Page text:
What can the SSAS Trustees invest in?

The new simplified tax regime imposes few restrictions on the type of asset that the SSAS Trustees of schemes can invest in, although there will be tax charges in relation to certain types of investment – for example, those aimed at taking value out of the pension scheme. There will also be tax consequences of investing in taxable property which includes residential property and personal chattels.

There is a single set of investment rules for tax purposes, applying to all types of scheme, although schemes will of course remain subject to any relevant Department for Work and Pensions, Financial Conduct Authority or other general restrictions outside tax law.

General trust law requires the SSAS trustees to act prudently, conscientiously and honestly when making decisions in respect of the scheme. SSAS trustees should at all times act in the best interests of scheme members in their capacity as trustees and not as employees, shareholders etc. Trustees should always seek independent financial advice.

SSAS Trustees can invest in a broad range of investments, including:

  • Commercial property and land including farmland
  • UK quoted shares, stocks, gilts and debentures
  • Stocks and shares quoted on a recognised overseas stock exchange
  • Futures and options quoted on a recognised stock exchange
  • OEICs, unit and investment trusts
  • Hedge funds
  • Insurance company funds
  • Bank and building society deposits
  • Investment grade Gold bullion
  • Secured loans to participating employers

Contact us for more about SSAS Trustees.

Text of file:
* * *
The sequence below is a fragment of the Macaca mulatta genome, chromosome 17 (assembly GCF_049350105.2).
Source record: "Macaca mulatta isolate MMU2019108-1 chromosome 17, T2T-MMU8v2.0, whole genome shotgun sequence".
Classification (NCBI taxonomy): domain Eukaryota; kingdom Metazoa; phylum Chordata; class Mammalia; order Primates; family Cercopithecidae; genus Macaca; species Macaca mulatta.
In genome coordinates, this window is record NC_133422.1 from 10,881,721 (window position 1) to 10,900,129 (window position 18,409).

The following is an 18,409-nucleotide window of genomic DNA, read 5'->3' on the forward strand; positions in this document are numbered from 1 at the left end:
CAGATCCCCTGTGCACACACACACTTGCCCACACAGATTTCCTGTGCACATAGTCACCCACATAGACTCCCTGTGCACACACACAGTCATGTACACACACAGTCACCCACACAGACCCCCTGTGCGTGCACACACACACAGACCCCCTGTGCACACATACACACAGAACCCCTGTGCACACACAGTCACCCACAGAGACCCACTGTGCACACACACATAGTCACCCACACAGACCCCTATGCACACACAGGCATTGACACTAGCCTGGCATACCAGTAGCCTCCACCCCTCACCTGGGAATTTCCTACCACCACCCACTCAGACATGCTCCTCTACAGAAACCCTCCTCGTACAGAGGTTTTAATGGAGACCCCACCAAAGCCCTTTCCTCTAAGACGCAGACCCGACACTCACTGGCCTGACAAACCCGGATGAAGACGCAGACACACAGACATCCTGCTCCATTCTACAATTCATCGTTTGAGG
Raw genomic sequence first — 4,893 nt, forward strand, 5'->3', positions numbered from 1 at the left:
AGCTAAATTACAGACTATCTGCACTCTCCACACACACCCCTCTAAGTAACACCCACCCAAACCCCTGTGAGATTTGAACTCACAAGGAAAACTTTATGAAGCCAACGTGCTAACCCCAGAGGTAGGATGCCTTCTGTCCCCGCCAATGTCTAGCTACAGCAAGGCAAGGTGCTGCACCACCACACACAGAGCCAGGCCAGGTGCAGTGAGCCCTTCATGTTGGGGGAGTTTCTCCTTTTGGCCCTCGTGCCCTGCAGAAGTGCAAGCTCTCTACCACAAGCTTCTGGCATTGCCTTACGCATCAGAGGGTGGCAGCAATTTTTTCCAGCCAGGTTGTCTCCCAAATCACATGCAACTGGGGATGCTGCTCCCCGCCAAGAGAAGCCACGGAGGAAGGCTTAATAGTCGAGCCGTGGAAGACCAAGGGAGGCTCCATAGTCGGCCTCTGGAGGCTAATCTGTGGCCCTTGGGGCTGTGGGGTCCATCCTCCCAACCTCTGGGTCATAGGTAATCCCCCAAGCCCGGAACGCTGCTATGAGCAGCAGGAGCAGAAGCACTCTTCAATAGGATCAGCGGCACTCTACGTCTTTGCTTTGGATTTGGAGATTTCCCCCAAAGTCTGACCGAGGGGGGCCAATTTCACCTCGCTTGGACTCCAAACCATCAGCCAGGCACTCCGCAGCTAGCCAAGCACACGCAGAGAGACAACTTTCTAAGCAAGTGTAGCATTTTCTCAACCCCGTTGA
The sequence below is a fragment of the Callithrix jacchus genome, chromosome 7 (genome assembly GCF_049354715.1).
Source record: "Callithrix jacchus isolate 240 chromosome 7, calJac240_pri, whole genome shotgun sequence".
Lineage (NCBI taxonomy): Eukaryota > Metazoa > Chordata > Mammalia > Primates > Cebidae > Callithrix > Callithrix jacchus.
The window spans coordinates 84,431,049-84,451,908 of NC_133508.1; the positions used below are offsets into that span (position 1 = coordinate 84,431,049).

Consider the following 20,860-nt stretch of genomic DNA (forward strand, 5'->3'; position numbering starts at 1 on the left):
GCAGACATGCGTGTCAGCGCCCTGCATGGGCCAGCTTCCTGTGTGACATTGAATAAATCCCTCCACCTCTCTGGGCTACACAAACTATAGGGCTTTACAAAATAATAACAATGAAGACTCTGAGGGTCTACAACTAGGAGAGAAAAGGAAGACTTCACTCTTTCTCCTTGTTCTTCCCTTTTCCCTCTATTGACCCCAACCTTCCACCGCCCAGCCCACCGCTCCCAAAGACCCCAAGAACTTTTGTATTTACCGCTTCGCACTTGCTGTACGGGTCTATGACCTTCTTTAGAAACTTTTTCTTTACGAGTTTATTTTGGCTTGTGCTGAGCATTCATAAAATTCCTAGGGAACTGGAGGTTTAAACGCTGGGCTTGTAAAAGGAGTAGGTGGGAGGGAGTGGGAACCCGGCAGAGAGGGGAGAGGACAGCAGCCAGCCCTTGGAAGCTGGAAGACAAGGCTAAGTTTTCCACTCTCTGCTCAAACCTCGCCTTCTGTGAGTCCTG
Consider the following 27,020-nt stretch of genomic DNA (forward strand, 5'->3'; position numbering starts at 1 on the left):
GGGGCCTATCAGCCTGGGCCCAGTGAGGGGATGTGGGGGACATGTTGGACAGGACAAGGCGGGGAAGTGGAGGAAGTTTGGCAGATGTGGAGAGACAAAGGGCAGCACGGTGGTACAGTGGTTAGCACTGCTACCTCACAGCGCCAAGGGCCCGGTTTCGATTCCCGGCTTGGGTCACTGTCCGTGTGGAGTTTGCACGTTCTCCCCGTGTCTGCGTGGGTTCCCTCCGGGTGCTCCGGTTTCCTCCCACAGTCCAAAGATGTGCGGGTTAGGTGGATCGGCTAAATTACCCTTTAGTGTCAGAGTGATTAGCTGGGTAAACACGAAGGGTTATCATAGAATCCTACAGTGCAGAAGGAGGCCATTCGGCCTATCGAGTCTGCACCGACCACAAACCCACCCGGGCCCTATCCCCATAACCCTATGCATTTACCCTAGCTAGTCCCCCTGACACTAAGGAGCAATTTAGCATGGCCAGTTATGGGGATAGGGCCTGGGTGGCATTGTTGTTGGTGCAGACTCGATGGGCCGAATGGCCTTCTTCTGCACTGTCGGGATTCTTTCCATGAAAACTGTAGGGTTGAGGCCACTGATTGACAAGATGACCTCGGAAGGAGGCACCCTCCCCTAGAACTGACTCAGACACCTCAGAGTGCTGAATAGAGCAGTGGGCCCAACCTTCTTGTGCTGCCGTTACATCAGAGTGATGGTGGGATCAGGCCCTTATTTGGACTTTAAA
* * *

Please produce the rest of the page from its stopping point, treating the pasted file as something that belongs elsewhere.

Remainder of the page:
0 comments on “What can the SSAS Trustees invest in?
  • SSAS and Legal Entity IdentifiersWhat are Legal Entity Identifiers and Does Your SSAS Need One? From 3rd January 2018 it will be a requirement for legal entities and structures to obtain a reference called a Legal Entity Identifier (LEI) from the London Stock Exchange in order for the trustees of a SSAS to carry on investing. This» Read More
  • Mr M.P.On retirement, I had a mixture of personal pensions, the remains of a final salary pension scheme and a pension fund pot from a Group Money Purchase Scheme. I was uncertain as to what I needed to do and how to go about doing it, which led me to turn PML for honest advice and guidance. PML sorted out my complex pension arrangements.
  • SSAS – A solution to a business succession problemTwo directors with different goals A long established engineering Company client of ours traded from premises that were owned personally by two directors.  Each director held a small number of insured Personal Pension Plans. Director A wanted to set a firm date for his retirement.  Director B wanted to remain in service» Read More